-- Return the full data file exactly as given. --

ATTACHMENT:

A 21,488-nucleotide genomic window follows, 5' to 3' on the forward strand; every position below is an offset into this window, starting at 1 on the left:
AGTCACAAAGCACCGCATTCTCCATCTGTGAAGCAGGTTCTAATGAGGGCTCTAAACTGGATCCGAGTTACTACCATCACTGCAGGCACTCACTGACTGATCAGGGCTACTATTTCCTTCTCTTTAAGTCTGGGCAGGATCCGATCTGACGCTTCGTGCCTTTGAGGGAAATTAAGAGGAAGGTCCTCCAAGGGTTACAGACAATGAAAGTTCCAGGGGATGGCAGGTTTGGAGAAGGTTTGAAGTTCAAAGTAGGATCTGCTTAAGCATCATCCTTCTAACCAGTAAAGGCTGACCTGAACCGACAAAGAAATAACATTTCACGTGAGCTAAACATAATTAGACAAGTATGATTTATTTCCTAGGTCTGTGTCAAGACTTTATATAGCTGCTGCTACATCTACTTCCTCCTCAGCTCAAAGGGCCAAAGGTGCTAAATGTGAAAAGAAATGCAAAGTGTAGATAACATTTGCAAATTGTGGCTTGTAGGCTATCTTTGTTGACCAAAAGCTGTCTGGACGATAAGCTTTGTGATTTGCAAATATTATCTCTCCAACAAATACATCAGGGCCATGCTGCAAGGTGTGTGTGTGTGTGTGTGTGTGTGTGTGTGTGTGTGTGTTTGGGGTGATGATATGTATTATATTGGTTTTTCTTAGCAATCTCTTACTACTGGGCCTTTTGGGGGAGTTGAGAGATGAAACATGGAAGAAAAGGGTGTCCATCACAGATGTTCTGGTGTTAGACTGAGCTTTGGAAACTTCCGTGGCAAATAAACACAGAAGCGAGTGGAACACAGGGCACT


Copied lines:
A 21,488-nucleotide genomic window follows, 5' to 3' on the forward strand; every position below is an offset into this window, starting at 1 on the left:
AGTCACAAAGCACCGCATTCTCCATCTGTGAAGCAGGTTCTAATGAGGGCTCTAAACTGGATCCGAGTTACTACCATCACTGCAGGCACTCACTGACTGATCAGGGCTACTATTTCCTTCTCTTTAAGTCTGGGCAGGATCCGATCTGACGCTTCGTGCCTTTGAGGGAAATTAAGAGGAAGGTCCTCCAAGGGTTACAGACAATGAAAGTTCCAGGGGATGGCAGGTTTGGAGAAGGTTTGAAGTTCAAAGTAGGATCTGCTTAAGCATCATCCTTCTAACCAGTAAAGGCTGACCTGAACCGACAAAGAAATAACATTTCACGTGAGCTAAACATAATTAGACAAGTATGATTTATTTCCTAGGTCTGTGTCAAGACTTTATATAGCTGCTGCTACATCTACTTCCTCCTCAGCTCAAAGGGCCAAAGGTGCTAAATGTGAAAAGAAATGCAAAGTGTAGATAACATTTGCAAATTGTGGCTTGTAGGCTATCTTTGTTGACCAAAAGCTGTCTGGACGATAAGCTTTGTGATTTGCAAATATTATCTCTCCAACAAATACATCAGGGCCATGCTGCAAGGTGTGTGTGTGTGTGTGTGTGTGTGTGTGTGTGTGTGTGTTTGGGGTGATGATATGTATTATATTGGTTTTTCTTAGCAATCTCTTACTACTGGGCCTTTTGGGGGAGTTGAGAGATGAAACATGGAAGAAAAGGGTGTCCATCACAGATGTTCTGGTGTTAGACTGAGCTTTGGAAACTTCCGTGGCAAATAAACACAGAAGCGAGTGGAACACAGGGCACT